Most crime novels start with a murder. This one begins with a failed investigation. Glasgow in 1969 has been terrorised for months by the serial killer known as the Quaker, who has murdered three women after meeting them at the Barrowlands dance hall. The police have a description, a witness, numerous tip-offs from callers. Hundreds of men have been interviewed and eliminated from the enquiry. Women live in fear. Then the killings stop.
DI Duncan McCormack, a high flyer from another team, has been assigned the task of assessing what went wrong in the murder investigation. This immediately sets him apart from his colleagues. When another body is found, he is in an invidious position, mistrusted by the officers he needs to work with to solve the crime.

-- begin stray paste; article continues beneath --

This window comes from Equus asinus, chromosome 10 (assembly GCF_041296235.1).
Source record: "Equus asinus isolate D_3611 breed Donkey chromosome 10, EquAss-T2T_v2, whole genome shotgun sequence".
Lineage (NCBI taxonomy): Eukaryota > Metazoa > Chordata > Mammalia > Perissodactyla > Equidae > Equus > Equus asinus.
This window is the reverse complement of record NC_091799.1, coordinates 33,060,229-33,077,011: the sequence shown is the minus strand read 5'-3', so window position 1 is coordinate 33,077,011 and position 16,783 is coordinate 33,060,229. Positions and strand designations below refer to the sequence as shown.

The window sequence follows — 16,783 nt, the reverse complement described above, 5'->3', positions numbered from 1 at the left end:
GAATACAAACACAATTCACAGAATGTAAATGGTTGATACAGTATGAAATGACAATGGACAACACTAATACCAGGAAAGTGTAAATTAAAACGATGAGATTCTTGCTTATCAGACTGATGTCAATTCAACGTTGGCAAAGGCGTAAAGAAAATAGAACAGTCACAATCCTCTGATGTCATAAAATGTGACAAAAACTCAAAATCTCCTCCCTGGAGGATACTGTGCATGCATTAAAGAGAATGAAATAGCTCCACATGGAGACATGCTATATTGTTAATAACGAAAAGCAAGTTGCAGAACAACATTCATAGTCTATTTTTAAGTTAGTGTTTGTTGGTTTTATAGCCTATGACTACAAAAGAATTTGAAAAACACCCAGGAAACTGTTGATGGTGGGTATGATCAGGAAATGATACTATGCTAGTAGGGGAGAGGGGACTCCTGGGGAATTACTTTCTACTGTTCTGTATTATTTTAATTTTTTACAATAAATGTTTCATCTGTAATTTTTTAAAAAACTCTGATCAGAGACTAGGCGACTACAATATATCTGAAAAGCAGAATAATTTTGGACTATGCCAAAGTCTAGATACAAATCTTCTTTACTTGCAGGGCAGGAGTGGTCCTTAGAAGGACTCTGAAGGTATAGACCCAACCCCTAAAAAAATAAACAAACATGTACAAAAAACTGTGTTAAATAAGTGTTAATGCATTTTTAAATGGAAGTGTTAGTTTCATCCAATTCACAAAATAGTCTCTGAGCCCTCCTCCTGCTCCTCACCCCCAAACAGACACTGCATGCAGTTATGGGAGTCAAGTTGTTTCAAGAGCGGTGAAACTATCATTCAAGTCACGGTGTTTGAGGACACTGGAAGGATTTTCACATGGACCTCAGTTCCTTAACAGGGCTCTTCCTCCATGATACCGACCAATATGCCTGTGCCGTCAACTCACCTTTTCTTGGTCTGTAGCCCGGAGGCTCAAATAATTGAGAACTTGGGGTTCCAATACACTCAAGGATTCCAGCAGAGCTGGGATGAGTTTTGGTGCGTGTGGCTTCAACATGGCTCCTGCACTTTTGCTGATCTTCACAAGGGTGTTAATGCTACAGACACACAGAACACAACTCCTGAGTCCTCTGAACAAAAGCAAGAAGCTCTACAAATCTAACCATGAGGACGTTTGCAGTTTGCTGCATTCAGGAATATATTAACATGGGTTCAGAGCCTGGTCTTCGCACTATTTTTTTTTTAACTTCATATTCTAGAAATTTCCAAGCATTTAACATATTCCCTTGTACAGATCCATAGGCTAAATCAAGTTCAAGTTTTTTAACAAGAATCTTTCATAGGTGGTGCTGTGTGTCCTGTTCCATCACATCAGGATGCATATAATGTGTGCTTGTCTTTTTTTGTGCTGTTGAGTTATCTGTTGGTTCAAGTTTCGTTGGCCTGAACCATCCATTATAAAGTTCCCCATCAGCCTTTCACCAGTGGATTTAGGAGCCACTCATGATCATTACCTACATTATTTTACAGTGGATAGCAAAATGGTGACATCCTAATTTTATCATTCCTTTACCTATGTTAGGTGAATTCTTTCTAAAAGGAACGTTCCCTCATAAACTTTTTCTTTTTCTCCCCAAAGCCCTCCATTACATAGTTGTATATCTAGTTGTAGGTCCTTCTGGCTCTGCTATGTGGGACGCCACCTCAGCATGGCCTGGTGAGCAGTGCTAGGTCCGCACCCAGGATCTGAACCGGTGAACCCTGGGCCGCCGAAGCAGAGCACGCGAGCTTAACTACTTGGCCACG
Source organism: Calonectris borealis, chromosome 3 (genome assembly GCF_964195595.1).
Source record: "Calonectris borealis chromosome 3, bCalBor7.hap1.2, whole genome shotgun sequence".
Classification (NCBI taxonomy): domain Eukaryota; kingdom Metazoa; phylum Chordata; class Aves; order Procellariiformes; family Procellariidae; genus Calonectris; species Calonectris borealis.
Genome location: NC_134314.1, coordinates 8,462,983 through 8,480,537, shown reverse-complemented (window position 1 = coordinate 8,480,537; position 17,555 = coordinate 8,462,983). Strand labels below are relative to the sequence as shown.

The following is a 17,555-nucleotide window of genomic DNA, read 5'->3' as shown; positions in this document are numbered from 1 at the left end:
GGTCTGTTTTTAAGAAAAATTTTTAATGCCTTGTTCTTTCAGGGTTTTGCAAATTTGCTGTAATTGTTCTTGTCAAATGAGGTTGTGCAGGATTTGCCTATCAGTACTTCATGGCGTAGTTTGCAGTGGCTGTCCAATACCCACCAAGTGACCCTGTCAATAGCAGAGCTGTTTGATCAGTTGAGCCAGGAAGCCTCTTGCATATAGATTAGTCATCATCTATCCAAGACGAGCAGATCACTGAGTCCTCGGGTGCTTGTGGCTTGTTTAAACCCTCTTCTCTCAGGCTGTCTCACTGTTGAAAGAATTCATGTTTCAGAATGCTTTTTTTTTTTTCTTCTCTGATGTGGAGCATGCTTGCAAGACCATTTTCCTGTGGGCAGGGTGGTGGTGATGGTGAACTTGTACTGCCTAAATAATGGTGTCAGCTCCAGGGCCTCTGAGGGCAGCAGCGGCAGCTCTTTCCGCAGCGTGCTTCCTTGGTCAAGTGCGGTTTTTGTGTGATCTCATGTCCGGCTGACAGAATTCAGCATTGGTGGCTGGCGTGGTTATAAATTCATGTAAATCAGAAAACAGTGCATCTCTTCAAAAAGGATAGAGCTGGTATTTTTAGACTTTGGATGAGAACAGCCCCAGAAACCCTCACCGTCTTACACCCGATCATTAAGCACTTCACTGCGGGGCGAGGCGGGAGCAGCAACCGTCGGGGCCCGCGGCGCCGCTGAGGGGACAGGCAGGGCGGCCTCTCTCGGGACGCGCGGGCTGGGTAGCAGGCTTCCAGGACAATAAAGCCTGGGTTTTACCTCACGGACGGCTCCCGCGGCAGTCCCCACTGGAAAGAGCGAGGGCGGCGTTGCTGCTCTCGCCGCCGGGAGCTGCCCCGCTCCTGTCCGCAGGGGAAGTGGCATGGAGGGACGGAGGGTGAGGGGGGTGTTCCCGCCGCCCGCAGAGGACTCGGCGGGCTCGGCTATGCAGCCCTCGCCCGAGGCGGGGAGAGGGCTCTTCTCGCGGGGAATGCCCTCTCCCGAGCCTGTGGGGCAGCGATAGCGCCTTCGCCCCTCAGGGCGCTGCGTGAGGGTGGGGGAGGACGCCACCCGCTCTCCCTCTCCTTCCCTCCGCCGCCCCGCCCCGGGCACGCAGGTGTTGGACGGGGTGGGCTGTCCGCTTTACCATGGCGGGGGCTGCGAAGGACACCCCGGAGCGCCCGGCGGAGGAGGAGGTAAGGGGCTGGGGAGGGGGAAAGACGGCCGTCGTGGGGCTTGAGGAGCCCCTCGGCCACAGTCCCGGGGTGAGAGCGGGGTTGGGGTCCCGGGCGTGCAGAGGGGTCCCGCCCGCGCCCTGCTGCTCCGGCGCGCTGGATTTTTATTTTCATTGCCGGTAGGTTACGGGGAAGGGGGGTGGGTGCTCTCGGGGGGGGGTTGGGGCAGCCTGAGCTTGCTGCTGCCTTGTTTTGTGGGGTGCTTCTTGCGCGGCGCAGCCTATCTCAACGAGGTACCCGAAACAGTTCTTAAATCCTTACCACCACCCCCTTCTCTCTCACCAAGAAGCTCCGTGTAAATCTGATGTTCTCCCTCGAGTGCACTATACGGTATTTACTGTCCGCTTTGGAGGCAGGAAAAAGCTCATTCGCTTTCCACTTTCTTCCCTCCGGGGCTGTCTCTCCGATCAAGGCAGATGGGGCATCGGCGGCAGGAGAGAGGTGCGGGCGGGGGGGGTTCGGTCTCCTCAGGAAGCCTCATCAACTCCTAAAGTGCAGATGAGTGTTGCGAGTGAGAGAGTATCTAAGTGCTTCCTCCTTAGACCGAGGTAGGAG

McCormack is an outsider in a city which is all about tribes. Catholic or Protestant, Glaswegian or Highlander, Gaelic or Scots, Freemason or not. It is also a city in flux – as the inner-city tenements are being demolished and people clamour to move out to the new towns of the west coast.
This is overwhelmingly a world of men and the novel asks interesting questions about the nature of masculinity, but it also has haunting interludes from the women who died, telling their stories in their own words. The Quaker is a novel steeped in the mood of a city and its people, with a very distinctive voice.
I received a copy of The Quaker from the publisher via Netgalley.
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Enjoyed this? Take a look at my review of A Dark So Deadly by Stuart MacBride